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"Singing is the making of words more beautiful by means of music; the singing voice is only one of the means to this end.
Half of interpretation lies in having the courage to leave things alone; words are beautiful in themselves.
The singer's soul is his breath; the less he bothers his breath, the better friend it is to him..."

Harriet Plunket Greene

"The making of words more beautiful by means of music..."

This is doubtless the truth - but is it the whole truth?

What is a song?

Singing or shouting?

What about sung drama?

What is lyrical?

With what we call "songs",  it probably is true.  A song is a poem that is not recited, but sung. And it may - but need not always - be accompanied by a musical instrument or ensemble. So we have the beauty of the music added to the beauty of the words.

But we talk of "singing" in other contexts, too. Remember "Moby Dick", Herman Melville's classic book of whaling in the days of sail? The lookout, when he espied that tell-tale spout, did not call or shout - he sang out, "Thaaaaaaaar she bloooooows!" Because, although the wind in the rigging and the gurgling of the ship's wake would have drowned out his consonants, what reached the deck below was an unmistakeable "aaaaaaaaaaaa - oooooooooo!"  Army Sergeants-Major on the parade ground also communicate entirely by means of vowels punctuated by short, unintelligible barks. But the the long-drawn vowels in "Leeeeft..." and "Riiiiiight...", combined with the short bark that is all of the word "...turn!" that will carry over a distance in the open air, form unambiguous signals - at least in the context of army drill.

Singing the vowels of what you would otherwise say or shout makes them carry farther and makes them less susceptible to acoustic interference. Priests in vast gothic cathedrals before the days of PA systems intoned the mass to make it more or less intelligible, or at least audible.

What of opera? Is it easier to hear a singer singing over an orchestra than to hear an actor project his speaking voice in a quiet theatre? A moot point!

I think the function of the music that accompanies the words in this case is to heighten the emotional impact of the scene. Words may be sad or comical or serene, if you think about their meaning - but music is sad, comical or serene without your thinking about it. It conveys feelings directly. At least, I get this impression when I hear the early Italian operas of Claudio Monteverdi - interestingly, a contemporary of Shakespeare and Michaelangelo, whose words and marble statues, respectively, often have a very direct, emotional effect. The cantatas and oratorios of Bach and Handel mount a similar two-pronged attack on the emotions of the listener. With operas of the classical period and later, one tends (or at least, I tend) to have the feeling that they were composed because one had to present musical dramas in opera houses - and to "beautify" the voices of operatic tenors and sopranos!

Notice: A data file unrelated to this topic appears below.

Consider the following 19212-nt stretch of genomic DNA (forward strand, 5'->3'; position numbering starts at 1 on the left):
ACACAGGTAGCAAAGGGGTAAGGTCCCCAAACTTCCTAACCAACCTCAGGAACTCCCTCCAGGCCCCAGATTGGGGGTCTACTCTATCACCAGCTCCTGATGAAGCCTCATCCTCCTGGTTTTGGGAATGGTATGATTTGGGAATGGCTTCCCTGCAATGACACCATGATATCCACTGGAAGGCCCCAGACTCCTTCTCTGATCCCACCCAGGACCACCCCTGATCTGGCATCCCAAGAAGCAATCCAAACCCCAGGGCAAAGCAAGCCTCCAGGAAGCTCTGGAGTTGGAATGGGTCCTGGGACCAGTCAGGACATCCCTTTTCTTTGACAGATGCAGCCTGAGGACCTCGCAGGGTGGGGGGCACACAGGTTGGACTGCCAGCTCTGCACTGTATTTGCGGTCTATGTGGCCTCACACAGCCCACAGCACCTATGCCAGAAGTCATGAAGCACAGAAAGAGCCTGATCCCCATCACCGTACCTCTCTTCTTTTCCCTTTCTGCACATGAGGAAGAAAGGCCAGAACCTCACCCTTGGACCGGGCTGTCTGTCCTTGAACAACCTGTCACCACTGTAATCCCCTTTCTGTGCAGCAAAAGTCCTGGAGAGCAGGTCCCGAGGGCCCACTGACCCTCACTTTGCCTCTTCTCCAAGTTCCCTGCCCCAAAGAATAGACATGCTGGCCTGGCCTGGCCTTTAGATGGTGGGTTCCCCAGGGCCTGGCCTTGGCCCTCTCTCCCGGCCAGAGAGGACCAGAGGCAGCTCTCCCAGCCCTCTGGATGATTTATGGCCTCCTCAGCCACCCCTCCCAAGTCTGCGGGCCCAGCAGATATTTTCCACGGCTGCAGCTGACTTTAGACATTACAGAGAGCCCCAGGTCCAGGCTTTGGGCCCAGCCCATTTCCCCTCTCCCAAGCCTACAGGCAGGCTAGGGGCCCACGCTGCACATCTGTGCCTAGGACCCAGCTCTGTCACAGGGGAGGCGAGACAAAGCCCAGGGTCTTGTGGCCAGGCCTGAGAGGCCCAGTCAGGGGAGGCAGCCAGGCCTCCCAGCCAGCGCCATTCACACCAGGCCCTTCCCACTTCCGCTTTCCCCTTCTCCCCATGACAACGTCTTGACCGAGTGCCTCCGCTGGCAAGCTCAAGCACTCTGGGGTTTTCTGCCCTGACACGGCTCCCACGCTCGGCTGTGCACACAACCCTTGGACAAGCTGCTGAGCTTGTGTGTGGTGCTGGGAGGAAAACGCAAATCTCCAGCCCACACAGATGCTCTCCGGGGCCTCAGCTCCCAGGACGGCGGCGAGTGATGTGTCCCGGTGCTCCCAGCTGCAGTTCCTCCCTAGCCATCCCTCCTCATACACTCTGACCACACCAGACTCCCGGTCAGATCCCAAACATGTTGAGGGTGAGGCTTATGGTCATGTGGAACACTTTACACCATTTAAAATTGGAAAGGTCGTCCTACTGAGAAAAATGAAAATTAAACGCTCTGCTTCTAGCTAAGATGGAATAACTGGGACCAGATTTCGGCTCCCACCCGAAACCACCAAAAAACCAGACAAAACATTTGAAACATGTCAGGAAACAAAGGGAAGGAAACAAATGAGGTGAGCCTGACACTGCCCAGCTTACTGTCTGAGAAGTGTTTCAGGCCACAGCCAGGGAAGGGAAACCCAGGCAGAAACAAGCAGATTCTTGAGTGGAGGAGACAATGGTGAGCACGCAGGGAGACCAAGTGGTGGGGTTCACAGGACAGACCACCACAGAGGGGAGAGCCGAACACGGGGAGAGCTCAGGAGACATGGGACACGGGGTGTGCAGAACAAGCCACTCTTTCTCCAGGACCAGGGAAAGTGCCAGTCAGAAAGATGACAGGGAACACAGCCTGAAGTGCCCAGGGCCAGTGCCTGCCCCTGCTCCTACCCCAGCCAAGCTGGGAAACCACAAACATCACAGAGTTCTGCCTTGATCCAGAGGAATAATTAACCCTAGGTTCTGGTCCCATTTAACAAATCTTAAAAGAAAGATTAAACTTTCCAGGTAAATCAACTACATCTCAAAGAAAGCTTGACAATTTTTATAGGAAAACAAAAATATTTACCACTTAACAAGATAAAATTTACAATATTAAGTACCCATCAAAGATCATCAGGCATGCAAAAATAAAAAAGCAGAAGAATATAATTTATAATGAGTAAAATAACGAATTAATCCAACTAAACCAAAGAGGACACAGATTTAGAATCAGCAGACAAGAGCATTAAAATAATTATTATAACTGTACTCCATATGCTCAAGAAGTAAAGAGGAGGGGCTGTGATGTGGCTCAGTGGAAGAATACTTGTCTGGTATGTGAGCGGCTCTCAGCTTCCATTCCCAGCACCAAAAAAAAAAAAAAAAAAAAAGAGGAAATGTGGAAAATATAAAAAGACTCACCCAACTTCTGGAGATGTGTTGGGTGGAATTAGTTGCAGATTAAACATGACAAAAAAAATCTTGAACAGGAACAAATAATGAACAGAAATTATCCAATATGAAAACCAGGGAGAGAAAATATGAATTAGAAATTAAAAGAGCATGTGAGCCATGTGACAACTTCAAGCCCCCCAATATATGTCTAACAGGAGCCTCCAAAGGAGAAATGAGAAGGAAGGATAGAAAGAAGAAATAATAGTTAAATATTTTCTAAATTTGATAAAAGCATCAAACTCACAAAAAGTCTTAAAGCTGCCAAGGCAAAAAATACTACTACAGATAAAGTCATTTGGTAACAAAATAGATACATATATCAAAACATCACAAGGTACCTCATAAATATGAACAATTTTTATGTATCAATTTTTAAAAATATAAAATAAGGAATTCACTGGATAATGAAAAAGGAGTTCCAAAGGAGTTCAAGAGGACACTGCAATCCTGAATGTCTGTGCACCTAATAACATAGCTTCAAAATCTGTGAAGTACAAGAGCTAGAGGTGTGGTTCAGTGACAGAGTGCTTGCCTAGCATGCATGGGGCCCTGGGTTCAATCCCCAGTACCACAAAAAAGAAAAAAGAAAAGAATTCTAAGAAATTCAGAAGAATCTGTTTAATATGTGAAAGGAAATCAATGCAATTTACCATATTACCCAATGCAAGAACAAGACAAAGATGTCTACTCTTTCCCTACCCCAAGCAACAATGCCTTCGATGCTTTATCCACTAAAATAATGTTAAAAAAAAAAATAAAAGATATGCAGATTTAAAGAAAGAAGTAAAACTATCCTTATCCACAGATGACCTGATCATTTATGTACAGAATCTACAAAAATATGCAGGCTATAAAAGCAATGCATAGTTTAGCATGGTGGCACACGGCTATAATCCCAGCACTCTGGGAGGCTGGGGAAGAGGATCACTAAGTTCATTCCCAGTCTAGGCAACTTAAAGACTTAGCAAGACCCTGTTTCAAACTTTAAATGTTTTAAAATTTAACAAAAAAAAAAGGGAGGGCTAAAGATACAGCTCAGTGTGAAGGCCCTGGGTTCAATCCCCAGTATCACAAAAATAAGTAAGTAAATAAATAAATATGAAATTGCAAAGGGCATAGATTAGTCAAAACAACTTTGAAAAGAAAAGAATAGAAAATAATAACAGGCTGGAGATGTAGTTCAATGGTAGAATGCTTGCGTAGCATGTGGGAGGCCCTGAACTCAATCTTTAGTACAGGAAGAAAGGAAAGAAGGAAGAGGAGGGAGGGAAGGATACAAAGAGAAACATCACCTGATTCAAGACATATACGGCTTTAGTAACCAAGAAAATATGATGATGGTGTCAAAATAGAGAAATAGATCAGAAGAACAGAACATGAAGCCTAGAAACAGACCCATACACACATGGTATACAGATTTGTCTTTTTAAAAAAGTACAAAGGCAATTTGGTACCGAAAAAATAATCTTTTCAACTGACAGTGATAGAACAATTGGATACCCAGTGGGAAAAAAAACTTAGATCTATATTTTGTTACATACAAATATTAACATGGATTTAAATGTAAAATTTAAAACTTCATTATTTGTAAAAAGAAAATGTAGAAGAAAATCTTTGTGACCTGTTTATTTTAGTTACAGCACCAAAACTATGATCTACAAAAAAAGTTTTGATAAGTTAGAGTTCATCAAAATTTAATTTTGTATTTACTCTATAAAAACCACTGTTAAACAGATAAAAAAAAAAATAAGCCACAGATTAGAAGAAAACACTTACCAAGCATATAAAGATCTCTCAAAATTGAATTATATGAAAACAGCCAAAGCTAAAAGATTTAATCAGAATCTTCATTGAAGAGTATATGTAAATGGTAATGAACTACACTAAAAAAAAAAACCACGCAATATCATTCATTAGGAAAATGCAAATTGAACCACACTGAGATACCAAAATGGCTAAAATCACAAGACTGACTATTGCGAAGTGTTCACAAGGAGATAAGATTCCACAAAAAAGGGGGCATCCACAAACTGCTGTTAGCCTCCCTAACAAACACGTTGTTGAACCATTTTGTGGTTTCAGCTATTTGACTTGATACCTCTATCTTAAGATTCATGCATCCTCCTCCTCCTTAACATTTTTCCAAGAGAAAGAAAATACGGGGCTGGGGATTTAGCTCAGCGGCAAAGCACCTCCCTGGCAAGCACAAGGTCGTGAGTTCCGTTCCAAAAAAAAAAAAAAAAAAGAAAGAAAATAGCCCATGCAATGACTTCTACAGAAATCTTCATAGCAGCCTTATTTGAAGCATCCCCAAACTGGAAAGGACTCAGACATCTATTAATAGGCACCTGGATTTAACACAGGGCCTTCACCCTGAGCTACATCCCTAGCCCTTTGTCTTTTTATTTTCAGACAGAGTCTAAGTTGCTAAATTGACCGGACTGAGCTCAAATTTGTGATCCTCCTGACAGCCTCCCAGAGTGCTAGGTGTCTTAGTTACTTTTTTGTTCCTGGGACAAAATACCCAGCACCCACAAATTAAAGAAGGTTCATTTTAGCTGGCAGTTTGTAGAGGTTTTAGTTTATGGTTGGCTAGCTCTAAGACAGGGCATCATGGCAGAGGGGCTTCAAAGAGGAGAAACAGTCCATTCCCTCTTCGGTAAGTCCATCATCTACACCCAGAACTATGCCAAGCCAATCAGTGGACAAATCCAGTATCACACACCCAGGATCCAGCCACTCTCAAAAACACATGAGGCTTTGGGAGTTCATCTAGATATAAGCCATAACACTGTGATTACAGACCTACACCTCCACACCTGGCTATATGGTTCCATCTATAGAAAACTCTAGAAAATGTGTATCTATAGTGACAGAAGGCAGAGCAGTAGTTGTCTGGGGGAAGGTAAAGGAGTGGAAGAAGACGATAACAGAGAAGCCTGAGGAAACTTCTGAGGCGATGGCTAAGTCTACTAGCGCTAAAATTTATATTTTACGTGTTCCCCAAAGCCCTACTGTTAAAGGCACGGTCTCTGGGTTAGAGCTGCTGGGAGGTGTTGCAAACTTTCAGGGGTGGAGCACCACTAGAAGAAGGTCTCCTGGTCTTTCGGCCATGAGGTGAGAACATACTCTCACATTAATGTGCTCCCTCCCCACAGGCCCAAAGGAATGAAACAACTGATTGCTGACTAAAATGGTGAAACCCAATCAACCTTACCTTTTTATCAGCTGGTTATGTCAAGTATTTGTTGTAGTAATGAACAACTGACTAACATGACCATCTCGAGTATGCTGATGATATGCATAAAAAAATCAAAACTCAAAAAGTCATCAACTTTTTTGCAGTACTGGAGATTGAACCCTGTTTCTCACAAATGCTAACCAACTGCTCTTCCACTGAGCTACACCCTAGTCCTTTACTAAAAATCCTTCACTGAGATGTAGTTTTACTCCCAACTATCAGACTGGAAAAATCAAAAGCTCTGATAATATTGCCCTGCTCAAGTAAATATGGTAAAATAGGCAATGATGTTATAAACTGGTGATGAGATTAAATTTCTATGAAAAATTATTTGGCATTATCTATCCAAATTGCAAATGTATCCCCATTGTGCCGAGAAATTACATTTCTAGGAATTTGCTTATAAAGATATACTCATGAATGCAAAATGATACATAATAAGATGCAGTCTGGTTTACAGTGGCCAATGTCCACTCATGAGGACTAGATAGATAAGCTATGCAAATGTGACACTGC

"Song" is the art of singing, but "the song" is a specific form of composition. The use of the same word for the art of singing and this particular form of vocal music hints that the song is the definitive form of sung expression.

What is a song?
In its most basic form, it consists of lyrics and a tune. In its more elaborate forms, it is accompanied by some instrument or ensemble, the instrumentation depending on the cultural environment. The lyrics, taken by themselves, invariably have the form of a poem - again, the details depend on language, epoch and cultural environment.

Lyrics - poetry - is there a connection with the term "lyrical poetry"?

Yes, there is!
We have borrowed the term "lyrical" (like many literary terms, such as "epic" and "dramatic") from the Ancient Greeks. It is derived from the name of a musical instrument - the lyre - that was used in Antiquity to accompany singing.  So a "lyrical poem" was originally a poem that was intended for singing.
In the intervening generations since the Renaissance and the application of Greek terms to forms of literature throughout Europe, lyrical poetry has been written, printed and read. Is some modern forms, the appearance of the poem in print has been at least as important as the rhythm of the words when recited. Some poetry still "sings" when you read it aloud, but much modern lyrical poetry does not. Why should it, when it is meant to be read silently in the privacy of one's home?

But who reads poetry books today?
There are so many other forms of entertainment - first the gramophone, then the radio, the record-player, the cassette recorder and now the CD and MP3 player! I would venture to say that what started with the gramophone and has continued through the other mechanical, electrical and electronic media is a trend back to the origins of lyrical poetry!

People still revel in hearing "What oft was thought, but ne'er so well express'd" (to quote Alexander Pope, an English poet of Queen Anne's day) - but now they hear it in the form of recorded songs. John Lennon, the Beatle, was regarded by many as one of the best English lyricists of the 1960s, and I have heard a German professor of literature refer to Bob Dylan, the protest singer, as one of the "great American poets". At a time when the editions of poetry books numbered thousands of copies, the poetry of these men was heard, understood and appreciated by millions, because they were songwriters, and reunited what for the Ancient Greeks had belonged together - words that expressed emotions, and music to carry them!    

So, in songs, music not only makes words more beautiful - it makes them available, and actively carries them to their recipients!